Tuesday, September 04, 2012

Stanley Kunitz: The Wild Braid

At my touch the wild
braid of creation
- "The Snakes of September"
Stanley Kunitz was not only one of America's great poets, he was also a champion gardener. At his seaside home in Provincetown on the tip of Cape Cod in Massachusetts, he often found solace and renewal. As he writes in the beautiful book, The Wild Braid: A Poet reflects On A Century in the Garden, "All my life, the garden has been a great teacher in everything."

Before Kunitz died in 2006 at 100, he worked with fellow writer Genine Lentine to collect his observations in the series of interviews and poems that make up the book. He echoes Yeats in one of the book's most powerful poems, "Touch Me": "What makes the engine go?/ Desire, desire, desire./ The longing for the dance..."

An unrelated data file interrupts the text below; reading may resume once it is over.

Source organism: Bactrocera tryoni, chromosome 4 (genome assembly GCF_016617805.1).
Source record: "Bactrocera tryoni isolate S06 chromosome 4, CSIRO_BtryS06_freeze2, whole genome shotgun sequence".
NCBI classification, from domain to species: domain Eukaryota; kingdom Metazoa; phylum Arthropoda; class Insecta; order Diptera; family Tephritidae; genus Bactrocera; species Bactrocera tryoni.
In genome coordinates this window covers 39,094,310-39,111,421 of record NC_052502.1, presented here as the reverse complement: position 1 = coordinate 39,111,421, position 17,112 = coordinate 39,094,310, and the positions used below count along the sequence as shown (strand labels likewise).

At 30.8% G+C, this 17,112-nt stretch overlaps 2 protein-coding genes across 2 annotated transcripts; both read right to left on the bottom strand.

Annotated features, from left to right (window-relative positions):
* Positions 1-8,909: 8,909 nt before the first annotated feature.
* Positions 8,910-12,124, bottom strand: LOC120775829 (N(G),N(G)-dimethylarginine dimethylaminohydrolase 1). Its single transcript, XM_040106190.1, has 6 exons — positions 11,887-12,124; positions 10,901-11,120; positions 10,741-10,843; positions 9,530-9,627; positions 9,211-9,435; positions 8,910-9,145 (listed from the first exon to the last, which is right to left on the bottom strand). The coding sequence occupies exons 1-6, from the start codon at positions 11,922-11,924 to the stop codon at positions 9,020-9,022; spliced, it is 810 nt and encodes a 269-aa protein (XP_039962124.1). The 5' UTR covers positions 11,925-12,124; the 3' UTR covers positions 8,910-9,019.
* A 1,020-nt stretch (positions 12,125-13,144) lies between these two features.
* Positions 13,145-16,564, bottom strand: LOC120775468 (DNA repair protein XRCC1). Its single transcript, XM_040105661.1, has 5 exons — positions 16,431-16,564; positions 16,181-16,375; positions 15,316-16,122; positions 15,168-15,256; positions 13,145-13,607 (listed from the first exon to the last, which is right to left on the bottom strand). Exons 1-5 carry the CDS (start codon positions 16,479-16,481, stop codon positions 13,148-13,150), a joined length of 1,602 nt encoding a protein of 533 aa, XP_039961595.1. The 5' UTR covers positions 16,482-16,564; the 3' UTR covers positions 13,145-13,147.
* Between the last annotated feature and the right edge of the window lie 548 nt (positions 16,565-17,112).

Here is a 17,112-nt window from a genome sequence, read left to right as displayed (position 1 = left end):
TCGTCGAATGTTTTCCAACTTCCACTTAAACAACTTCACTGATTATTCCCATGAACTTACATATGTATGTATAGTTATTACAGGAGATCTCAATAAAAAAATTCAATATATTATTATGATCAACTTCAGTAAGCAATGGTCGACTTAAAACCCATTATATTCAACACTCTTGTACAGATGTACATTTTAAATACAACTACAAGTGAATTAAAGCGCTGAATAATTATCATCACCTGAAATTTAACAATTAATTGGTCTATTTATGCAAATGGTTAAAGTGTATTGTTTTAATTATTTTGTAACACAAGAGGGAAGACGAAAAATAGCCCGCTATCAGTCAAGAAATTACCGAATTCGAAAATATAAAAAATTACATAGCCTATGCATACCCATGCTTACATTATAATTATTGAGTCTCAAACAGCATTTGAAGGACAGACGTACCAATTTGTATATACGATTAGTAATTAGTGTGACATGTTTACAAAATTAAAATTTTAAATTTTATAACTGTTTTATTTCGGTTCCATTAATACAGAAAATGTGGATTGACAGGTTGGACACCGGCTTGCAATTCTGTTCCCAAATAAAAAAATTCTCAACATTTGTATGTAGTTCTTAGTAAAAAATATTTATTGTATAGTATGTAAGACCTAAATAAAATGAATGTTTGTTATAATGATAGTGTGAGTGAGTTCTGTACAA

Touch Me

Summer is late, my heart.
Words plucked out of the air
some forty years ago
when I was wild with love
and torn almost in two
scatter like leaves this night
of whistling wind and rain.
It is my heart that's late,
it is my song that's flown.
Outdoors all afternoon
under a gunmetal sky
staking my garden down,
I kneeled to the crickets trilling
underfoot as if about
to burst from their crusty shells;
and like a child again
marveled to hear so clear
and brave a music pour
from such a small machine.
What makes the engine go?
Desire, desire, desire.
The longing for the dance
stirs in the buried life.
One season only,
                       and it's done.
So let the battered old willow
thrash against the windowpanes
and the house timbers creak.
Darling, do you remember
the man you married? Touch me,
remind me who I am.

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